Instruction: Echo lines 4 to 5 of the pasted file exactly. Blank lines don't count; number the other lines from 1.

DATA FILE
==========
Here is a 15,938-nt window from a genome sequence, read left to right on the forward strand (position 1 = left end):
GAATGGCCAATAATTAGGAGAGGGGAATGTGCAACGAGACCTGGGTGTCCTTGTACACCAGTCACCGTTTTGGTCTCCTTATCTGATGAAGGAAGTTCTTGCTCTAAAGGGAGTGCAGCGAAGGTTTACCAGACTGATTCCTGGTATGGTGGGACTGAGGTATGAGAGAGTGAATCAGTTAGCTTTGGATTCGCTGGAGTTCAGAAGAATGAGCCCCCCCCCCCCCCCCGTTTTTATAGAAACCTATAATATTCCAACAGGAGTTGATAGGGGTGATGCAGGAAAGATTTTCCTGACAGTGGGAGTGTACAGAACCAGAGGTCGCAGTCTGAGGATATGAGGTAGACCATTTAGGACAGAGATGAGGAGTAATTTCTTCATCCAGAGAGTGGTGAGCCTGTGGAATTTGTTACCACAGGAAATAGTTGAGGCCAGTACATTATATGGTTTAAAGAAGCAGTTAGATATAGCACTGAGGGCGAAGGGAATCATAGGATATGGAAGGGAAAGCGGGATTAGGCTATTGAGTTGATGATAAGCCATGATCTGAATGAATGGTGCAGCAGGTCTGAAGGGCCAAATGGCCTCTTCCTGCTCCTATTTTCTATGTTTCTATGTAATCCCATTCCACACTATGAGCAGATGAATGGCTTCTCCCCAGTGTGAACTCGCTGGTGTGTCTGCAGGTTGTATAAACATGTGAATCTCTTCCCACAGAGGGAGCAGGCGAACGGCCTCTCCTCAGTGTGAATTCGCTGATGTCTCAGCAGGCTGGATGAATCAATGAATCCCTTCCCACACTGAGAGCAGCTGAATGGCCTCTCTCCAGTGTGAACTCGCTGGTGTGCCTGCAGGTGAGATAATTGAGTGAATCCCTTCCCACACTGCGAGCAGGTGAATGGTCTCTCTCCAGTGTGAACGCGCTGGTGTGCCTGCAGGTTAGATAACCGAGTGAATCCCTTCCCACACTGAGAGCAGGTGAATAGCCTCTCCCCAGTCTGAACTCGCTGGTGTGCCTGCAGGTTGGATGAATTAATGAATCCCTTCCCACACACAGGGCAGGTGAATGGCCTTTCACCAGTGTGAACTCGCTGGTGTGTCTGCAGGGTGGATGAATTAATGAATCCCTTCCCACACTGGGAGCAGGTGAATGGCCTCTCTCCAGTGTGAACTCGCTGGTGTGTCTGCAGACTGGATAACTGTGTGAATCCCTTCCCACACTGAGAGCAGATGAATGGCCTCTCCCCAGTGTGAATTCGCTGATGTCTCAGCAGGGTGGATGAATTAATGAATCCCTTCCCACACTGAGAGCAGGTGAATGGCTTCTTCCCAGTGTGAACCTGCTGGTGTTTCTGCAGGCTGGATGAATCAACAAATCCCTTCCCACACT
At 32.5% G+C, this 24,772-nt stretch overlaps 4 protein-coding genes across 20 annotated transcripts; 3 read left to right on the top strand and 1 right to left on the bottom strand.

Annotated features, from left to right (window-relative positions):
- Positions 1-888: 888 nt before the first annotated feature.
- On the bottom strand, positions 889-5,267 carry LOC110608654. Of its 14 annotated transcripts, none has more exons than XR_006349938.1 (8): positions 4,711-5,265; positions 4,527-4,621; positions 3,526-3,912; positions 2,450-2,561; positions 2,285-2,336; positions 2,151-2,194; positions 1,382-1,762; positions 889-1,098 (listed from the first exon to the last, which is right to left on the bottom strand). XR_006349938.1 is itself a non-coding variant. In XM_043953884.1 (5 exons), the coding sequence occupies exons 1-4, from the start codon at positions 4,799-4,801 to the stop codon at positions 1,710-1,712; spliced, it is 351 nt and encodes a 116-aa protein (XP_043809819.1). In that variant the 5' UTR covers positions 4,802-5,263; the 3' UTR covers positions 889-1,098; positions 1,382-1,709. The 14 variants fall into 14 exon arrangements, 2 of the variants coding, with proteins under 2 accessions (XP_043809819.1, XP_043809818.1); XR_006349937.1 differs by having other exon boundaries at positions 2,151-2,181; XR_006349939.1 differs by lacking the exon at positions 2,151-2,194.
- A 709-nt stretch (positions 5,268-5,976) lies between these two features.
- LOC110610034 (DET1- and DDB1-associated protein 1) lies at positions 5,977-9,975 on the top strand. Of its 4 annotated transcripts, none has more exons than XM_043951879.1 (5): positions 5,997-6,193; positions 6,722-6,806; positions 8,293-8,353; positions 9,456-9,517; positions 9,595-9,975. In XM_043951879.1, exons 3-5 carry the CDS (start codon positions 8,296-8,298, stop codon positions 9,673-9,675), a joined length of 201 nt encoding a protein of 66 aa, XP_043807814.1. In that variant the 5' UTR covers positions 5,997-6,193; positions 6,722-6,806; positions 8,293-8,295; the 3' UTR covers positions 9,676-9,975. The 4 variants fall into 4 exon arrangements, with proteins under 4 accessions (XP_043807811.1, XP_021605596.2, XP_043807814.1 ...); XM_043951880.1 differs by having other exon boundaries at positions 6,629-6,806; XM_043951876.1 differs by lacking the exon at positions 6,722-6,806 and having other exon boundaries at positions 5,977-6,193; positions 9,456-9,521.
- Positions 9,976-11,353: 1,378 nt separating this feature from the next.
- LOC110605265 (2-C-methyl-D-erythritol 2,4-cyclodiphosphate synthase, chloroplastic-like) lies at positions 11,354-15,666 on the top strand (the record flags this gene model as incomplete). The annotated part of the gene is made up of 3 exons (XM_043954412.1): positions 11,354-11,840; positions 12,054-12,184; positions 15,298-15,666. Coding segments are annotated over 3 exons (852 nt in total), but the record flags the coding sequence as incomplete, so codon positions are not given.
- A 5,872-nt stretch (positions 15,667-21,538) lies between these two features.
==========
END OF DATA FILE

Annotated features, from left to right (window-relative positions):
- Positions 1-888: 888 nt before the first annotated feature.